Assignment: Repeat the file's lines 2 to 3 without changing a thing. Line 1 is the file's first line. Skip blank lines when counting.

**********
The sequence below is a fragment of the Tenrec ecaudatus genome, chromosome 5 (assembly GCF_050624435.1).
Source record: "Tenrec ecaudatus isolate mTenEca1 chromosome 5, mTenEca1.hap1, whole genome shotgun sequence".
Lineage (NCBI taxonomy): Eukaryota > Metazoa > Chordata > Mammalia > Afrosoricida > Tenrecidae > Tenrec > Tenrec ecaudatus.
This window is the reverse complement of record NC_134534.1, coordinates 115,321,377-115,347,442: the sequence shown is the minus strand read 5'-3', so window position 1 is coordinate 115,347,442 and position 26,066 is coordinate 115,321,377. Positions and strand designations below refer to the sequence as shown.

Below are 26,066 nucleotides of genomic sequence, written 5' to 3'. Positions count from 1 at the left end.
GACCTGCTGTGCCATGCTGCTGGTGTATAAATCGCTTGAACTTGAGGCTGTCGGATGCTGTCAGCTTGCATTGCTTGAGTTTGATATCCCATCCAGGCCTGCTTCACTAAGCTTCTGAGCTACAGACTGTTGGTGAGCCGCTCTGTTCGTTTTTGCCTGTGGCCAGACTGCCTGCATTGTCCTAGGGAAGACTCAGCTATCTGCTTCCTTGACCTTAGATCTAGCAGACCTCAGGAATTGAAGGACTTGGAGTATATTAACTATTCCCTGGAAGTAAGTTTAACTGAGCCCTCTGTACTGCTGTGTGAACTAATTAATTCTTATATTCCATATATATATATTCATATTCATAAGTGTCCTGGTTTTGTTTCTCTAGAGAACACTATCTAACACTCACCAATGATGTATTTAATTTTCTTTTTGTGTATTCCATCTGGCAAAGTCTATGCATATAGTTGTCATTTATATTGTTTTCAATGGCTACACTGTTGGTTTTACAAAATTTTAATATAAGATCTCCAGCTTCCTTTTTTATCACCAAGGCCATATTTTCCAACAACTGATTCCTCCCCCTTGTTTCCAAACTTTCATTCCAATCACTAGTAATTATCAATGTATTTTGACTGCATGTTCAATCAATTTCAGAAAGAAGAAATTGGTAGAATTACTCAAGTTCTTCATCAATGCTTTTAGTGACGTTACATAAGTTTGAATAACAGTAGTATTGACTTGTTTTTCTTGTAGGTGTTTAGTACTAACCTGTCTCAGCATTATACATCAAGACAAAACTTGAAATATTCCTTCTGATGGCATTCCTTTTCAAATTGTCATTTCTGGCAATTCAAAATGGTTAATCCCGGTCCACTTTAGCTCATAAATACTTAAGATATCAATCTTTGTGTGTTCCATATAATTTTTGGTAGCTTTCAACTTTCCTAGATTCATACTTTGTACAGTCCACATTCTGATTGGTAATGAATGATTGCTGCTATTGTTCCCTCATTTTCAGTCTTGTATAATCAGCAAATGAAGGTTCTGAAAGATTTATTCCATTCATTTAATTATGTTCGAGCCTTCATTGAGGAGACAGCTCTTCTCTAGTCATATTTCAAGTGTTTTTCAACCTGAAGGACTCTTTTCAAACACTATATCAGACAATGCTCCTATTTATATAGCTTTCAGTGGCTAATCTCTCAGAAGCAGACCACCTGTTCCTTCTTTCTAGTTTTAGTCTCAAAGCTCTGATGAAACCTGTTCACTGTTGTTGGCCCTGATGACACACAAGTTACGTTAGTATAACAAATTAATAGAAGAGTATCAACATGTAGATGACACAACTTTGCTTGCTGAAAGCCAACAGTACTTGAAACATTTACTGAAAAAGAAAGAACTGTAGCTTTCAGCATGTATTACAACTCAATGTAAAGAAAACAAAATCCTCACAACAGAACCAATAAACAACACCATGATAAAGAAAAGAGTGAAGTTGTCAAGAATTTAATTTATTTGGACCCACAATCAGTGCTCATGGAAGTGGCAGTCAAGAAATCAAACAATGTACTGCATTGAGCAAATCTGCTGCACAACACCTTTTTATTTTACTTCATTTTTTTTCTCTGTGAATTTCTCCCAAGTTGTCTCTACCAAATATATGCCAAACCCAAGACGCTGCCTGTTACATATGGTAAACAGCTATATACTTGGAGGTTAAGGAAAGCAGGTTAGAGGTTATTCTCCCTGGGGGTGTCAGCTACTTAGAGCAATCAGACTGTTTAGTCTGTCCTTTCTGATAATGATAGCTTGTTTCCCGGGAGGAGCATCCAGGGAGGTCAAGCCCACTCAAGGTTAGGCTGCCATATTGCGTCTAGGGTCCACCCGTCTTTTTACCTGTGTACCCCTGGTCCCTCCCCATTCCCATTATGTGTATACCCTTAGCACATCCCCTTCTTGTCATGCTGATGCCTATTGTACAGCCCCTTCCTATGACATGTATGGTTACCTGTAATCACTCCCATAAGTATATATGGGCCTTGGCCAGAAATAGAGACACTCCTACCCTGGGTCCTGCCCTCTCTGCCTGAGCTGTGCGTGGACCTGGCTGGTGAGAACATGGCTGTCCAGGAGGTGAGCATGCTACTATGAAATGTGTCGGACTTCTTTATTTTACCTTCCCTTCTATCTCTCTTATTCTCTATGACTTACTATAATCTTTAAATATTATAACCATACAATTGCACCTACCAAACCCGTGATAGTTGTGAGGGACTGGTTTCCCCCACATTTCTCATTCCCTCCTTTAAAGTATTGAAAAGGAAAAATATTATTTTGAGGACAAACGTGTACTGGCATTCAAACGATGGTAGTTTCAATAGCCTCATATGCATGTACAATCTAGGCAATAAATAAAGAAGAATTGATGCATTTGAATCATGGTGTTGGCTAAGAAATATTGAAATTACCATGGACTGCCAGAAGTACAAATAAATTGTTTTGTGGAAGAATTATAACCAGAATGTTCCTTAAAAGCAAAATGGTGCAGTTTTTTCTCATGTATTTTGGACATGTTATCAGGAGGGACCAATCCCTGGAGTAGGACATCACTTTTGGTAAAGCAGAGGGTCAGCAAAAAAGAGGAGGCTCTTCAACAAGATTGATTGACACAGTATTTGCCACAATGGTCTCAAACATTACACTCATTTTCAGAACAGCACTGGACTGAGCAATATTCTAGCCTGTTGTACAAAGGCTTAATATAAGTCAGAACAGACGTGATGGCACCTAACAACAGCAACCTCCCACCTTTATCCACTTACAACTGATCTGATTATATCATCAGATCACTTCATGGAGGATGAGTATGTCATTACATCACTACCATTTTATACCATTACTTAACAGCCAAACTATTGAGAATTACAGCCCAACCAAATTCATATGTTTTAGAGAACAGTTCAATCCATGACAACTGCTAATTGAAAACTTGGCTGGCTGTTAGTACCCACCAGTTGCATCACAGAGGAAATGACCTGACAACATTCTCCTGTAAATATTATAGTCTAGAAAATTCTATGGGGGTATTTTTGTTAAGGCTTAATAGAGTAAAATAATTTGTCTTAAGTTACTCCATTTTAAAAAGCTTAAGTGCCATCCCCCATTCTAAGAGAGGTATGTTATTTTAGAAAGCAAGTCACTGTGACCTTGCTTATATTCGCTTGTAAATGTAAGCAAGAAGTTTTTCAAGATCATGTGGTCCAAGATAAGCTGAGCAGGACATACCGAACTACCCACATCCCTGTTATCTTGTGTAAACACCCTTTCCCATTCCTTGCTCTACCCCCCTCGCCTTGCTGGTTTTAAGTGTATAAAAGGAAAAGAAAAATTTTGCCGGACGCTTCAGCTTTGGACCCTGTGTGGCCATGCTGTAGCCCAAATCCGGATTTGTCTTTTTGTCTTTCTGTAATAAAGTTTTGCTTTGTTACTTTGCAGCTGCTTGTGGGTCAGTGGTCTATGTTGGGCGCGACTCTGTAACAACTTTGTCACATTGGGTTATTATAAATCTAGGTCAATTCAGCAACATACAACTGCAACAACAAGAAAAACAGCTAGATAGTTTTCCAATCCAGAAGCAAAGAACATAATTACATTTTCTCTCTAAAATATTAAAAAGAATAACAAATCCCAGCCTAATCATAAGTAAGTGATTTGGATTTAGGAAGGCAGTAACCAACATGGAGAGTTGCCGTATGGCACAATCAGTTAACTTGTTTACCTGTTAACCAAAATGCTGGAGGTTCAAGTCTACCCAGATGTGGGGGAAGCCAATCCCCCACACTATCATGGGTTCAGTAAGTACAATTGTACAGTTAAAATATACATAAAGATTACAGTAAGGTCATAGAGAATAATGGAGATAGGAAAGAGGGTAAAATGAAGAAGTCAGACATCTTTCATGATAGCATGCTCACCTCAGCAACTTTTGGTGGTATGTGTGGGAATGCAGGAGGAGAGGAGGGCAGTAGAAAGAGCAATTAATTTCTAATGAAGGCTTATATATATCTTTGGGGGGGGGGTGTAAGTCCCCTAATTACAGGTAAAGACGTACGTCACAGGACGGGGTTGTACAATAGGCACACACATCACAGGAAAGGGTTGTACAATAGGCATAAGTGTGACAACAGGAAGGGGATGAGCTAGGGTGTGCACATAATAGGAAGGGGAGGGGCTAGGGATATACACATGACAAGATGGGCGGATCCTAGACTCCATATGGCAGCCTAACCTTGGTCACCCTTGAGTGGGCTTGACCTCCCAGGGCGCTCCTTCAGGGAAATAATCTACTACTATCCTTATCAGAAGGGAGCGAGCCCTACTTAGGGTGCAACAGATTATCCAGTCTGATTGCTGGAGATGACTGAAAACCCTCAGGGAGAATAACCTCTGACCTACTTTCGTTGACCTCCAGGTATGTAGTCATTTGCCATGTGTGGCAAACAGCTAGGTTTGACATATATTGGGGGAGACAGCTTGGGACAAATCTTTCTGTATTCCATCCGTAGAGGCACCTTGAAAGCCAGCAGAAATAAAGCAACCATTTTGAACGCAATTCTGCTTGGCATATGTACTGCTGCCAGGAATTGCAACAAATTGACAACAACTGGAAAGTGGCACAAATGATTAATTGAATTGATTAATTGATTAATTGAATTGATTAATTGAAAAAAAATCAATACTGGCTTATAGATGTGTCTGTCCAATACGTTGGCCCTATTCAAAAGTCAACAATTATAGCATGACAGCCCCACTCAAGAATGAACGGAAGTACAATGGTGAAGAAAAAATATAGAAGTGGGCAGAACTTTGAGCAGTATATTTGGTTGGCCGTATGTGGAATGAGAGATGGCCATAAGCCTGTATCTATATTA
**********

Source record: "Tenrec ecaudatus isolate mTenEca1 chromosome 5, mTenEca1.hap1, whole genome shotgun sequence".
Lineage (NCBI taxonomy): Eukaryota > Metazoa > Chordata > Mammalia > Afrosoricida > Tenrecidae > Tenrec > Tenrec ecaudatus.